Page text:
How To Measure Heart Heath + Tips For Improving Your Numbers

Did you know that the average human heart beats around 100,000 times per day? As one of the most important organs in the body, your heart is constantly making sure your other organs are having their needs met. But when was the last time you took care of your heart’s needs? Monitoring heart health can help you to assess the risk of cardiovascular diseases and improve your health. There are several ways of doing so. Your cholesterol levels, blood pressure, heart rate variability, and aerobic capacity can each provide valuable insight into your heart health. Keep reading to discover how each of these are measured and how you can improve your scores.

1. Cholesterol

What is cholesterol?

Cholesterol is a fatty substance found in the blood that is essential for the body’s normal functioning. However, high levels of cholesterol, particularly LDL cholesterol (often referred to as “bad” cholesterol), can increase the risk of arterial plaque, heart disease, and stroke (1).

How do you know if your cholesterol is high?

High cholesterol doesn’t have any defining symptoms and is diagnosed based on blood tests. Your doctor can tell you if you have high cholesterol based on the total cholesterol, LDL, HDL, and triglycerides in your blood. If you do not have any specific risk factors, it is typically recommended that cholesterol be checked every 4-6 years (2). If you have an increased risk of heart disease or your cholesterol requires monitoring, your doctor will likely recommend more frequent check-ups.

Tips for lowering cholesterol:

  • Adjust your diet – Try reducing your intake of saturated fats which are found in foods such as fatty meats, butter, hard cheese, and cakes and cookies (3). Instead, try to eat more fruits and vegetables, nuts and seeds, whole grains, and healthy fish.
  • Exercise – Exercising raises HDL cholesterol which is the “good cholesterol” that removes fat and LDL (“bad cholesterol”) from inside the arteries (4). It’s generally recommended that adults do 150 minutes of moderate exercise per week or half of that if they are doing intense exercise. Moderate exercise can be as simple as going for a walk, so long as it gets your heart rate up.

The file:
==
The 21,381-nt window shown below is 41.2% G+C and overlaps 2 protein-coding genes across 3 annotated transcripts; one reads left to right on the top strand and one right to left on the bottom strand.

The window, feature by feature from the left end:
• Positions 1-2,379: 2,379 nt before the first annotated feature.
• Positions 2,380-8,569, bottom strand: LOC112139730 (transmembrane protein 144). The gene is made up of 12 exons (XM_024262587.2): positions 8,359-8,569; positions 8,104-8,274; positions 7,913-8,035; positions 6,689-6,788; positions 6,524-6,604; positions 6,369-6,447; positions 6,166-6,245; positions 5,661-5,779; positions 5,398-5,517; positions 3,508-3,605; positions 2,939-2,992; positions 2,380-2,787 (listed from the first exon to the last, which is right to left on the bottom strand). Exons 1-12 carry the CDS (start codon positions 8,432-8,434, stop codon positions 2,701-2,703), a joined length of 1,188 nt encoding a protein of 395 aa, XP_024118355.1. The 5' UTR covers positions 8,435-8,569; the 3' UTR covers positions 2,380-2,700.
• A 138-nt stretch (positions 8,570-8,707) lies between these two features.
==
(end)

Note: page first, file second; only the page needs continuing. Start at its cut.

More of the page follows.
• Manage stress – Stress increases cortisol, which over long periods of time can increase LDL cholesterol and decreases HDL cholesterol, thereby contributing to high cholesterol (5). Whether it means telling your boss that they’re demanding too much, practicing deep breathing, or taking a calming supplement, decreasing your stress may help your efforts to improve your cholesterol.
  • Take a supplement – Supplements can provide the specific compounds and plant extracts that have demonstrated positive effects on cholesterol levels. For example, Cholestrin™ provides Berberine which can moderately lower LDL and increase HDL (6). It also includes Lecithin from sunflowers which has been found to help with improving cholesterol levels (7). These ingredients and more can be found help you to get your cholesterol levels back in order.
    >>>Learn more about how Cholestrin™ works!

2. Blood Pressure

What is blood pressure?

Blood pressure measures the force of blood pushing against the walls of your arteries as your heart pumps blood throughout your body. It consists of two numbers: systolic pressure, the pressure when your heart beats, and diastolic pressure, the pressure when your heart rests between beats. Elevated blood pressure can strain the heart, arteries, and organs, increasing the risk of heart disease, stroke, and other health complications.

How do you know if your blood pressure is high?